There are many ways to visualize the spatial domain of WRF. I have used several of them in my previous papers, but they turned out to be not so elegant for publications. Therefore, while writing the dissertation recently, I developed some functions that can directly digest WPS namelist (rather than WRF output in some cases) to derive the domain boundaries. Figure 1 is an example plot.
Figure 1. Visualization of WRF domain from home-made Python. Background is the topography from ETOPO1 dataset.
This post is a record on how to process the HadGEM2-CC data for WRF downscaling. Unlike GFDL-ESM2M, the atmospheric results in this dataset is on pressure levels, which saves a lot of trouble. But the data available on the portal are masked out with terrain, so some interpolation is required to avoid WRF errors during initialization (e.g. unreasonably large RH values for interpolation).
After a long time of working with reanalysis data, I finally came to running WRF with CMIP5 data. Unfortunately, there are not many resources available online (though there have been so many publications based on WRF downscaling of CMIP5). One most useful post is the instructions at CORDEX experiment site. This one is for MIROC5 model output. It is worth pointing out that there is one bug in the instruction (step 2.4, we should not remove ps variable at this step). For my case, I need to drive WRF with CESM4, HadGEM2-CC and GFDL-ESM2M data.
CESM4 have been bias-corrected and prepared for WRF by NCAR as ds316.1, and this helps to save a lot of time. Steps for HadGEM2-CC are coverd by the part (2) of this post. GFDL-ESM2M happens to be not fully compliant to CF-1.4 convention, so I got some extra trouble. Luckily, I was able to solve all of them, and here is a record of the steps needed for GFDL-ESM2M data digestion. Continue reading
I have been running WRF for over a year now, and I have come across to various problems. For some of them, I found solutions online, but for others, I have to fix them myself. Fortunately, these problems did not require any work into the model codes..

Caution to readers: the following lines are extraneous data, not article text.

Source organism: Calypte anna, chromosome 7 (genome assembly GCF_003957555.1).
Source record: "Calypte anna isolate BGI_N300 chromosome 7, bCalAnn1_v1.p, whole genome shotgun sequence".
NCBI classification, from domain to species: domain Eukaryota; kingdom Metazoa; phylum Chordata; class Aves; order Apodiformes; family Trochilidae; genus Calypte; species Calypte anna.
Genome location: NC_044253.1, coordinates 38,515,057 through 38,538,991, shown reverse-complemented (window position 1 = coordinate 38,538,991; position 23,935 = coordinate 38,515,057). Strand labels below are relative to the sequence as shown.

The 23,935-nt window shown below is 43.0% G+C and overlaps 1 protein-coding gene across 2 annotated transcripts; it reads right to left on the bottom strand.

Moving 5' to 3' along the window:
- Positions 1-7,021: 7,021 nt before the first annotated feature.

I have been working on DS131.2 dataset since last week, but only till now have I figured out how to use it.
DS131.2 (Twentieth Century Global Reanalysis Version 2c, 20CR) is the reanalysis data during 1850-present. This is one of the only two options (the other is ERA dataset) that I could use, since I would like to do WRF simulations since 1910s. Unfortunately I had to spend about half a week figuring out how to get the correct data from the UCAR website. Continue reading
So here comes some nice parts of working with Linux. I am trying to figure out running several WRF simulations in parallel (I am not talking about a MPI run of WRF) on the school cluster. From the simple run experience, we just need to compile the code, run the model. But what if I want to have multiple runs at the same time? I do not want to go into the “building-running-deleting” cycle, and I would like to figure out how to have several sets of namelists along with only one wps.exe/wrf.exe to do the simulation. This would make it handy when we need to recompile wrf.exe or wps.exe. I am writing down what I have tested, but there is no guarantee that this is correct. Continue reading
WRF (Weather Research and Forecasting) is a powerful numerical simulation tool in atmospheric science. It is maintained by UCAR, and has been under continuous development. There has been a lot of official (ARW user guide)/ unofficial installation guides, but not so much information for CentOS 7 system. There are some minor differences in CentOS 7 that we have to configure manually. This, however, is pretty straightforward if you are familiar with Linux. Here I will show how to set up the basic dependencies, and how to compile WRF, as well as the related WPS and RIP4. Also here I will give out the steps for GNU compiler installation and Intel compiler installation.